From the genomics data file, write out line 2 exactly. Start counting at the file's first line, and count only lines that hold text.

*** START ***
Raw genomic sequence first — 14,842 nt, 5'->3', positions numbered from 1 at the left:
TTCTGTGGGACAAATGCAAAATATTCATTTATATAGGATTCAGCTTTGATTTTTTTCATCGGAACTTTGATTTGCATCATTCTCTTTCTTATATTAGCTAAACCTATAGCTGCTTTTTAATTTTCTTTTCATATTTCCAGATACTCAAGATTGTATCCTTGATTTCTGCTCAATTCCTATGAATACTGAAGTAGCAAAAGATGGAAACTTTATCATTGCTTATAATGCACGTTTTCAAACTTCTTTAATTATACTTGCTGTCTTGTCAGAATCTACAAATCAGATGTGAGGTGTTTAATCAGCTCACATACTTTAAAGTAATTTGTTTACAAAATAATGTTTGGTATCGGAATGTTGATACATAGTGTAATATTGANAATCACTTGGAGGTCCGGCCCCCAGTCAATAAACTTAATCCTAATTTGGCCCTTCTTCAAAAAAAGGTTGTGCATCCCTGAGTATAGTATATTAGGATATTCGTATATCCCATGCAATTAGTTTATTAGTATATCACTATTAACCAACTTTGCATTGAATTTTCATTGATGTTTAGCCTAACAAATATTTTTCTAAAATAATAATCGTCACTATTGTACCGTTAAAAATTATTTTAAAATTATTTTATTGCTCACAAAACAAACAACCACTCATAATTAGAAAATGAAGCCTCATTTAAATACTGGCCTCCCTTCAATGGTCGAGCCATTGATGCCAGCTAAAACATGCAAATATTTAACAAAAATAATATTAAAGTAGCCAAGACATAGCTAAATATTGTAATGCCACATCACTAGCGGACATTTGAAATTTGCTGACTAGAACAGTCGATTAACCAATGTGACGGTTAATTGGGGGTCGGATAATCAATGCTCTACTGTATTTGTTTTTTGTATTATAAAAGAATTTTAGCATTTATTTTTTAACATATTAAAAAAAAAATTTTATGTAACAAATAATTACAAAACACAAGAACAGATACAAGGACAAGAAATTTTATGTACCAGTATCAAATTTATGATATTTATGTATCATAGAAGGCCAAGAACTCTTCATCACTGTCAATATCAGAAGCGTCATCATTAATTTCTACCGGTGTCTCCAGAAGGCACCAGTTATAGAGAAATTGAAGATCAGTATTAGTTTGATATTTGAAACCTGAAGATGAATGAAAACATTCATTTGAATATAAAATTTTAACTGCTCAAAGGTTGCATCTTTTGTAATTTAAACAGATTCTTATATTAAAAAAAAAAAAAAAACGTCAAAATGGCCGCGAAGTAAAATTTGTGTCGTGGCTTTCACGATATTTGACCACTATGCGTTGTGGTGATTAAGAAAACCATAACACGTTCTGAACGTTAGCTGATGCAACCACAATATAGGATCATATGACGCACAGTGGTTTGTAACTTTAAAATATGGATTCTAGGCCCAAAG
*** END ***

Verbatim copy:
TTCTGTGGGACAAATGCAAAATATTCATTTATATAGGATTCAGCTTTGATTTTTTTCATCGGAACTTTGATTTGCATCATTCTCTTTCTTATATTAGCTAAACCTATAGCTGCTTTTTAATTTTCTTTTCATATTTCCAGATACTCAAGATTGTATCCTTGATTTCTGCTCAATTCCTATGAATACTGAAGTAGCAAAAGATGGAAACTTTATCATTGCTTATAATGCACGTTTTCAAACTTCTTTAATTATACTTGCTGTCTTGTCAGAATCTACAAATCAGATGTGAGGTGTTTAATCAGCTCACATACTTTAAAGTAATTTGTTTACAAAATAATGTTTGGTATCGGAATGTTGATACATAGTGTAATATTGANAATCACTTGGAGGTCCGGCCCCCAGTCAATAAACTTAATCCTAATTTGGCCCTTCTTCAAAAAAAGGTTGTGCATCCCTGAGTATAGTATATTAGGATATTCGTATATCCCATGCAATTAGTTTATTAGTATATCACTATTAACCAACTTTGCATTGAATTTTCATTGATGTTTAGCCTAACAAATATTTTTCTAAAATAATAATCGTCACTATTGTACCGTTAAAAATTATTTTAAAATTATTTTATTGCTCACAAAACAAACAACCACTCATAATTAGAAAATGAAGCCTCATTTAAATACTGGCCTCCCTTCAATGGTCGAGCCATTGATGCCAGCTAAAACATGCAAATATTTAACAAAAATAATATTAAAGTAGCCAAGACATAGCTAAATATTGTAATGCCACATCACTAGCGGACATTTGAAATTTGCTGACTAGAACAGTCGATTAACCAATGTGACGGTTAATTGGGGGTCGGATAATCAATGCTCTACTGTATTTGTTTTTTGTATTATAAAAGAATTTTAGCATTTATTTTTTAACATATTAAAAAAAAAATTTTATGTAACAAATAATTACAAAACACAAGAACAGATACAAGGACAAGAAATTTTATGTACCAGTATCAAATTTATGATATTTATGTATCATAGAAGGCCAAGAACTCTTCATCACTGTCAATATCAGAAGCGTCATCATTAATTTCTACCGGTGTCTCCAGAAGGCACCAGTTATAGAGAAATTGAAGATCAGTATTAGTTTGATATTTGAAACCTGAAGATGAATGAAAACATTCATTTGAATATAAAATTTTAACTGCTCAAAGGTTGCATCTTTTGTAATTTAAACAGATTCTTATATTAAAAAAAAAAAAAAAACGTCAAAATGGCCGCGAAGTAAAATTTGTGTCGTGGCTTTCACGATATTTGACCACTATGCGTTGTGGTGATTAAGAAAACCATAACACGTTCTGAACGTTAGCTGATGCAACCACAATATAGGATCATATGACGCACAGTGGTTTGTAACTTTAAAATATGGATTCTAGGCCCAAAG